Spirit Pictures

If a ruler knows a thousand things, and a minister a hundred, the things a bimo knows are innumerable.     - Nuosu proverb 
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Painting - Zhyge Alu: by Qubi Shuomo

In the Yi creation epic Hnewo Teyy, the hero who shoots the suns, Zhyge Alu was born at the dragon hour on the dragon day of the dragon month in the dragon year, the son of a dragon and an eagle, and has supernatural strength and special abilities to bring down magic and suppress ghosts, and is particularly fond of working for others' sake to root out harm and persevere on the rightful road.  Every Nuosu household has stories and myths of him; women and children know them too.  And in the spirit pictures drawn by bimo, his form dominates the structure of the picture; they use strong, simple lines to capture his magical powers and his strange and divine efforts in the suppression of ghosts.  This is his picture as frequently seen in bimo ritual texts and in the spirit tablets used in their ceremonies.  It was drawn by the eminent bimo Qubi Shomo.

Zhyge Alu is often accompanied by his two primary supernatural helpers, the magic peacock Shuotnievoplie and the python Bbahxa.

A diagrammatical Illustration:

1) In the middle  is Zhyge Alu, with a copper helm on his head, copper spear, arrow, and net in his hand, with his head touching the sun and moon and his feet astride the great earth.  He cuts a majestic and imposing spirit figure; in myth he is a great god who governs all extraordinary events in the human world.  He is also the spiritual aid of bimo in their rituals to cure leprosy and to cast spells on ghosts and enemies alike. 

At the bottom is Zhyge Alu's nine-winged flying horse Symu Ddurndi, whose name means "long heavenly wings"; it is said that he spends three days in heaven, three days on earth, and three days in the air, that he can transform himself into clouds, thunder, rain or snow.  Zhyge Alu rides this horse to subdue ghosts and demons in heaven and earth.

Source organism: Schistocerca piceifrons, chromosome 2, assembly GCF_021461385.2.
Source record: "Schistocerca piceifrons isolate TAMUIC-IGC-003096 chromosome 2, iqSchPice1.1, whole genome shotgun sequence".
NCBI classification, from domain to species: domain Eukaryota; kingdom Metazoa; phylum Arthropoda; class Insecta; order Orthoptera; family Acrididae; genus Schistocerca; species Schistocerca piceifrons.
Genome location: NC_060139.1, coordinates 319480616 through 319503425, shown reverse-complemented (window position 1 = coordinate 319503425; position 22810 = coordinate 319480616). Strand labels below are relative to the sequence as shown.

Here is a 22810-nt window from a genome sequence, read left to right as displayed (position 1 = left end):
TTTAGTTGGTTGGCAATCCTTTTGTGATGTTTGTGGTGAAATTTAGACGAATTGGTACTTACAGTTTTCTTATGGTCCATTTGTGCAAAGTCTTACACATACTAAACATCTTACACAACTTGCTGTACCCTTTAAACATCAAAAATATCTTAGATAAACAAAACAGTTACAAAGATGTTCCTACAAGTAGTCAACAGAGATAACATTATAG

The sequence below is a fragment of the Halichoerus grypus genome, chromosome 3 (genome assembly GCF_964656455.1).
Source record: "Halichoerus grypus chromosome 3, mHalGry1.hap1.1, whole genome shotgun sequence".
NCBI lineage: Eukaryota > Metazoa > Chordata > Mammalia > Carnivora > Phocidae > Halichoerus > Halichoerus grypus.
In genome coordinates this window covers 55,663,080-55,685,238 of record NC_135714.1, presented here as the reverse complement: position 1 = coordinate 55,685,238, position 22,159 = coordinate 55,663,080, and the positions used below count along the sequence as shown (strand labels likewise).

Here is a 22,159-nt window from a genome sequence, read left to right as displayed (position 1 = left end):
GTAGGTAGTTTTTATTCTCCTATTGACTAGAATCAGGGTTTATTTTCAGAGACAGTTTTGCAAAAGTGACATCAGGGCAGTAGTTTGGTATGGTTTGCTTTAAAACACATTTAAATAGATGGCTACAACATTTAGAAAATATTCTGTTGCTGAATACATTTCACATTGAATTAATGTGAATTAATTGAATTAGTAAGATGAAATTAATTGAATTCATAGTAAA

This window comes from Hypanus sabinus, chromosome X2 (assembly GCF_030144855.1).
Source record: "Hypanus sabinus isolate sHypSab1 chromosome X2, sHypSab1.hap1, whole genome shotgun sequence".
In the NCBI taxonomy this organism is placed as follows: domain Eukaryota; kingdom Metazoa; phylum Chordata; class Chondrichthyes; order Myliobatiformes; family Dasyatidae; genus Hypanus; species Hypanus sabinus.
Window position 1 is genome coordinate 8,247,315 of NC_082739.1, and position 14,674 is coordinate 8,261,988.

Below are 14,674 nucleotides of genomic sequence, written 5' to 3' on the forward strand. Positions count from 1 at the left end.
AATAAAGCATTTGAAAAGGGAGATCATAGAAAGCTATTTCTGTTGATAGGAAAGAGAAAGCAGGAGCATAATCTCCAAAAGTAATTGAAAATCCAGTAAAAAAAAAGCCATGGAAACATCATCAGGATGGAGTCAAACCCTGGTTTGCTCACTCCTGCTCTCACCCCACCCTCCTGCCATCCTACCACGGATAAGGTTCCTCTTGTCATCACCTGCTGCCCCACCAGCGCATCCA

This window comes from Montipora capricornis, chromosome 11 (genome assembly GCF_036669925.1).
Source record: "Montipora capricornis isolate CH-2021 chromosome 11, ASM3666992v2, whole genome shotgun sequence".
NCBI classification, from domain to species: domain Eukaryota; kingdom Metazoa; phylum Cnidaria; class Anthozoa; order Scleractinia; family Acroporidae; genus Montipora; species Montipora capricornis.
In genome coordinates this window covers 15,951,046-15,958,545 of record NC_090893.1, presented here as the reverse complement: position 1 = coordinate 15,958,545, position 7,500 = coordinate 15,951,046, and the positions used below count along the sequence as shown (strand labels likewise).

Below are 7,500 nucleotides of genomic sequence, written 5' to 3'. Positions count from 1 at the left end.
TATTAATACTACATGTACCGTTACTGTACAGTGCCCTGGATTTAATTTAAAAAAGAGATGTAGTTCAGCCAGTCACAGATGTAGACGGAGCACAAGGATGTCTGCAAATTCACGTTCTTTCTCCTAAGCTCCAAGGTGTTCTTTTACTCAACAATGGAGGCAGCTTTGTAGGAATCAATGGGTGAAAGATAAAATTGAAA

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Painting - Shuonyie Volie: by Qubi Shuomo

Drinking the blood of the serpent ghosts

This painting depicts the Nuosu magic peacock (Shuotnyie Voplie), the supernatural helper of the culture hero Zhyge Alu. It is painted  on  paper with a handmade bamboo brush dipped with rosin ink and then mounted into a scroll.

In a Nuosu scripture, it is said that the peacock lives in a place called Ziziezha. It often stands by the Yimo Lake, flies in the Mt. Hemudiche, and passes upon the Heshy. It eats the stems of the poisonous yellow cogongrass and drinks the water of Amohenuo River.

People who hear the sound of the peacock would be deaf. Those who eat its gall and meat would die in a sudden moment. However, if the peacock were invited to one's house, the peacock could expel leprosy and swallow the evil. This painting is usually used with the paintings of Zhyge Alu and Bbahxa Arrysse in the associated rituals.

Translation of the inscription on the painting:
Shuonyie Volie Sse
Where is it that he is?
Where he dwells is Zzyzzy Ngenra
Where he stands is in the Yamen at Chengdu.
The water he drinks is poisoned water
The food he eats is poison grass from Shuono
The meat he eats is the meat of the serpent ghost
The blood he drinks is the blood of the serpent ghost.
Three days without this blood
His lips will dry out
And he will have uncontrollable thirst.

[ to the ghosts]

If you see him, you will be blind
If you hear him, you will be deaf
Those who drink his gall will die
Those who eat his flesh will be barren.

[ to the hosts]

Those who take him in will prosper
Those who take him in will thrive
The bimo calls you to the host's house
To eat and drink the cur ghosts,
To eat the ghostly serpents
To catch frogs and snakes
To chase leprosy away.

"Mountain Patterns" By Stevan Harrell, Bamo Qubumo and Ma Erzi. 2000. Fig 8.7 pg 63.

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Painting - Bbahxa Ayuosse by Qubi Shuomo

A subdued enemy becomes a helper
The Nuosu ritual painting of the magical python Bbahxa Ayuosse or Bbahxa Arrysse, one of the supernatural helpers of the Nuosu hero Zhyge Alu.